But another report, “Shale Gas in Latin America: Opportunities and Challenges“, by the same expert, analyses the outlook for shale gas in the region.

“The main issues that will determine which Latin American countries become part of the shale gas revolution revolve around the needs of investors, the state of the environmental debate, and the ability of the state to provide security for exploration and production operations,” says the report, published in July by Inter-American Dialogue, a Washington-based think tank.

Mares says that development of shale gas resources will vary from country to country, and that financing may come from local sources, foreign direct investment, investment portfolios, and state investment and loans.

Mexico’s state oil company PEMEX has drilled at least six wells in shale rock in this country since 2011 in the northern states of Nuevo León and Coahuila, and the state Mexican Institute of Petroleum (IMP) is preparing for 18 months of geological exploration in the southeastern state of Veracruz at a cost of 245 million dollars.

IMP plans to drill 20 wells by 2016, with an investment of over two billion dollars, and in the next 50 years plans to have 6,500 wells in commercial operation.

The United States’ Energy Information Administration (EIA) ranks Mexico sixth in the world for technically recoverable gas, behind China, Argentina, Algeria, the United States and Canada, based on examination of 137 deposits in 42 countries. Mexico is in eighth position for technically recoverable oil reserves.

NGOs are considering launching an international campaign against the financing of fracking, and are preparing worldwide actions for Global Frackdown Day, to be held Oct. 19.

Seguin said, “The problem is the heavy pressure from private companies and governments for financing these activities.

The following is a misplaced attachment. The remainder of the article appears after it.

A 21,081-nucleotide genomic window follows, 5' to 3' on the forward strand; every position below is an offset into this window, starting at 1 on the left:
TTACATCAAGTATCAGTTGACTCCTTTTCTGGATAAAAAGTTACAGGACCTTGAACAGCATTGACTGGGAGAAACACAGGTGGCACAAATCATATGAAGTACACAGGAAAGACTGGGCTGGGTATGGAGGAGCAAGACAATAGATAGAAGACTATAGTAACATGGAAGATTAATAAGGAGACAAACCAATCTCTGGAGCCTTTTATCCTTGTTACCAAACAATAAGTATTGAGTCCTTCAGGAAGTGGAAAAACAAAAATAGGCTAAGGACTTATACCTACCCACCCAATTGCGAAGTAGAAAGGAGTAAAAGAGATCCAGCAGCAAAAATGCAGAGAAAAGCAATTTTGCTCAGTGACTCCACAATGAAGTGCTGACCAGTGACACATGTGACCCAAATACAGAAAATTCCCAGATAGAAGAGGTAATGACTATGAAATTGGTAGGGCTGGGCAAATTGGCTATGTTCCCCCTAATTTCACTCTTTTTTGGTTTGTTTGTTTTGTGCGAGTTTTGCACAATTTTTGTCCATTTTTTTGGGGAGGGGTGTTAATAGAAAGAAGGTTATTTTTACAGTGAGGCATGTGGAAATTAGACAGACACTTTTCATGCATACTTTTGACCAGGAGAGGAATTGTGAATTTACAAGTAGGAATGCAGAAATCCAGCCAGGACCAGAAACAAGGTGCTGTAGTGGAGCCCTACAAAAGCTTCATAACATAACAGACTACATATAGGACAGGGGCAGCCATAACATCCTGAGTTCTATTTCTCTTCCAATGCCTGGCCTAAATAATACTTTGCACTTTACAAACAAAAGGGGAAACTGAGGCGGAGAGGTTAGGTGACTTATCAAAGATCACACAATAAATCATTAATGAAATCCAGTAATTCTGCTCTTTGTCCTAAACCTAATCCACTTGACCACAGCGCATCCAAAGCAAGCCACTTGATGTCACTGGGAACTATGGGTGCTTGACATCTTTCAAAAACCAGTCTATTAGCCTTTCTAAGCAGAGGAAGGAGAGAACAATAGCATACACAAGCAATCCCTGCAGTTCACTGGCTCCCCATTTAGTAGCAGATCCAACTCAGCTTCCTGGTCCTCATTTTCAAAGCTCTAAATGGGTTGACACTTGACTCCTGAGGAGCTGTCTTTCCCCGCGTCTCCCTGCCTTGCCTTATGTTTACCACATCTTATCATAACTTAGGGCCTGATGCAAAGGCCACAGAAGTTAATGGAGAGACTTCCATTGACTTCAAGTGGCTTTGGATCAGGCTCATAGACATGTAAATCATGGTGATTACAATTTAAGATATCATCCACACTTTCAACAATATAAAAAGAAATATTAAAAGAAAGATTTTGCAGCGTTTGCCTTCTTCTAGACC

“It is in the interests of the multilateral financial institutions to lend money. They support infrastructure mega-projects because it is the easiest way to trap countries into debt and to maintain themselves. This financing runs counter to their own environmental and social standards. Why should we exploit shale gas, when it is a major threat?” she asked.

Six organisations have joined together to create the Mexican Alliance Against Fracking, which has not yet decided whether to call for a moratorium or an outright ban on the method in a forthcoming report on the energetic, economic, social and environmental aspects of shale gas.

Feodoroff said, “It’s possible that big banks influence the multilateral agencies. We are warning about corporate power” over their decisions.

The Dutch Rabobank Group, a sustainability-oriented cooperative financial services company specialising in agricultural products and commodities, announced that it would not lend funds for exploration and production of shale gas, a move that experts hope will be imitated by other private institutions.

In his analysis, Mares says “the development of Latin America’s shale gas potential faces significant challenges, and it is not clear that the region will address them successfully.” He warns that Mexico, Argentina and Brazil may face serious problems over shale gas exploitation.

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  • Debbie Hogan Tate

    Shut them all down! No more fracking!